As can be seen, sometimes it only takes a few words to help someone feel like it is possible for them to succeed or to overcome their fear of failure or fear more generally. These fears aren’t always rational, but they are very real and need urgent attention. Maybe they are having a flashback after hearing an alarm or an helicopter, or they’ve just received some bad news from their family back home, and they need someone to listen, reassure them, maybe hold their hand, give them a glass of water, tissue or even a hug (in non-COVID times).
But this is only one side of the coin. Yes, they are fragile, but they are the strongest and most resilient people I know. They’ve been through so much, they’ve had to adapt so quickly. They still have ambition, hopes and dreams, and they are capable of achieving them, if given the opportunity and right support. I’ve talked of the difficulties, but I still have to mention how rewarding and heart-warming working with Sanctuary seekers can be. I’m not just their go-to person when they have problems, I’m also their go-to person when it comes to celebrating their achievements. They will proudly tell me when they get their driving licence – a very important step because it means they will get an ID that doesn’t mention their immigration status – or when they get a good grade for an assignment they thought they couldn’t do. They will invite me to celebrate Eid with them, their graduation, their wedding. For every baby step or giant leap, small or big victory, I’ll share their joy and my heart will swell with pride.
I learn from them every day: geography, history, language, religion, cuisine, psychology, art, you name it! I learn from their stories, experiences and everything they willingly share with me: from the Syrian revolution to the Iranian underground art scene, the Turkish cuisine and traditions, the strong Sudanese community spirit, the richness and poetry of the Arabic language, their journeys to the UK and the many countries they’ve crossed, how fondly they might remember a kind stranger who helped them along the way, the UK immigration system and its many pitfalls, the intense sense of loss or guilt and loneliness they can feel, their wonderful hospitality, warmth and sense of humour.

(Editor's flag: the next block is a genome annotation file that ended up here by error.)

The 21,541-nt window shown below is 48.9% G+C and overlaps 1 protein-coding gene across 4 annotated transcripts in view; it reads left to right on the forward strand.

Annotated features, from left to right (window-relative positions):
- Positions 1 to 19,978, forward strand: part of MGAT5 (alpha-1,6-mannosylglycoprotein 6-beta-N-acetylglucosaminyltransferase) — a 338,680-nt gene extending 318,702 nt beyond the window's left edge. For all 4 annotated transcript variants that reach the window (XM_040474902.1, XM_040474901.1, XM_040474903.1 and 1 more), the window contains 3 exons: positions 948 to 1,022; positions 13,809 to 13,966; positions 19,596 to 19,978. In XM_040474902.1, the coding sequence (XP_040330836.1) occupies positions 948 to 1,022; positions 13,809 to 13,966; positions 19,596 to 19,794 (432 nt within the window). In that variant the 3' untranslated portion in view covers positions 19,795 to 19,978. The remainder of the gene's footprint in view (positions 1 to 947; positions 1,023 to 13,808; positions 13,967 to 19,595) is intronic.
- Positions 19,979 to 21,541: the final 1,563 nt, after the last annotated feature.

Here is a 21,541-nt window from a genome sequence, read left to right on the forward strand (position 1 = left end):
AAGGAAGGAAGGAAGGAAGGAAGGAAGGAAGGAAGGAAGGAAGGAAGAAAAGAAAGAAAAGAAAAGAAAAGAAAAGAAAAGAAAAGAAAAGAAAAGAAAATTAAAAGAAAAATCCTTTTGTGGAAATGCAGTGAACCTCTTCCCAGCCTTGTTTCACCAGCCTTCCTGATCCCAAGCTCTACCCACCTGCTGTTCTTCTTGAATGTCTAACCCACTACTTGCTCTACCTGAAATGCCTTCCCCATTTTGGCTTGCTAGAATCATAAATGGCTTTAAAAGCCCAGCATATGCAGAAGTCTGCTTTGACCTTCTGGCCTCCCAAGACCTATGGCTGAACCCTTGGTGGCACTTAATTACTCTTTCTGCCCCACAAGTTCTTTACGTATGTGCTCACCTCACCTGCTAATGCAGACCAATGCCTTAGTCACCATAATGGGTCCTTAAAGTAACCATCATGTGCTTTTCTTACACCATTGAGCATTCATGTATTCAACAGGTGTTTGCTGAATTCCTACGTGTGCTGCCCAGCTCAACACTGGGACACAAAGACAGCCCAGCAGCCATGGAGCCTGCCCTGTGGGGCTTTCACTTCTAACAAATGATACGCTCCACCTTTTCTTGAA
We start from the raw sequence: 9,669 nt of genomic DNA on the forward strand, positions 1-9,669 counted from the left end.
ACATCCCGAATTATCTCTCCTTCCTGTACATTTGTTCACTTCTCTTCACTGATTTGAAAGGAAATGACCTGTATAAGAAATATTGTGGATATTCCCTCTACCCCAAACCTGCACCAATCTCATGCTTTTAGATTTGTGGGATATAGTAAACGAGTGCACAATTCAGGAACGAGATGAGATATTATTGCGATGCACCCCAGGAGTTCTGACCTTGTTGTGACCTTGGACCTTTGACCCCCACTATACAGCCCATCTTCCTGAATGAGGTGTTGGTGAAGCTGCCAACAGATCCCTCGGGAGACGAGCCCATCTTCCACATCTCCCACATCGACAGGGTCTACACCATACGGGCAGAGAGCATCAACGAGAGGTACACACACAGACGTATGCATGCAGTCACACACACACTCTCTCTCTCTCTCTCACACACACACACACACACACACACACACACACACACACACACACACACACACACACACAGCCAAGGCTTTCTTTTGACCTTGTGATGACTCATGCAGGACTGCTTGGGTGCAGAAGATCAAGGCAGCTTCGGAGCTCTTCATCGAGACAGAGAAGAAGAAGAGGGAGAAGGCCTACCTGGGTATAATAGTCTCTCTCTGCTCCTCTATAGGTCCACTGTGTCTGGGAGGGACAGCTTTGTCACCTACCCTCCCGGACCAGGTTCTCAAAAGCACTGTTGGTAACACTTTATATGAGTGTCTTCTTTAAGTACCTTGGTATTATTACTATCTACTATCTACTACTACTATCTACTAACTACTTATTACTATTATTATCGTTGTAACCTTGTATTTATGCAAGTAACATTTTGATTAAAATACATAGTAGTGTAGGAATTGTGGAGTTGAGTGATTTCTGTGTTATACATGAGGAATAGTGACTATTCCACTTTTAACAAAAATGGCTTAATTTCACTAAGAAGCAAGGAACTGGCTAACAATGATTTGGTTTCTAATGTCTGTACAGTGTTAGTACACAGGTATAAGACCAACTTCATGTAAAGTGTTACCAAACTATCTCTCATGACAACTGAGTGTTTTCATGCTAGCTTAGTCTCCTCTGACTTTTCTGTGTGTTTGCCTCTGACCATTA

They’ve all been in their own personal lockdown for so long and they are probably the ones who’ve been the most affected by the COVID-19 lockdown, yet they were the first ones to check on me and offer me their help. The truth is, they are the ones who’ve carried me through this lockdown, they’ve given me much needed perspective and the strength and motivation to carry on. I feel a responsibility towards them and that I can’t let them down, not because it’s my job, but because I care about them and they are, actually, my friends. My life is richer because they are in it and for this I’m grateful.
About the author
Pascale Roussel holds a Bachelor’s Degree in Applied Foreign Languages, as well as a Bachelor’s Degree in English from the University of Rouen, France. She has been working for the University of Leicester since February 2014 with a particular interest and focus on student experience and pastoral care. She has been heavily involved in developing its University of Sanctuary initiative and supporting refugees and asylum seekers since the University started offering scholarships for Pre-sessional English Programmes in October 2017. She has also been coordinating the organisation of the University’s annual Refugee Week – Breaking Barriers – since its launch in 2018.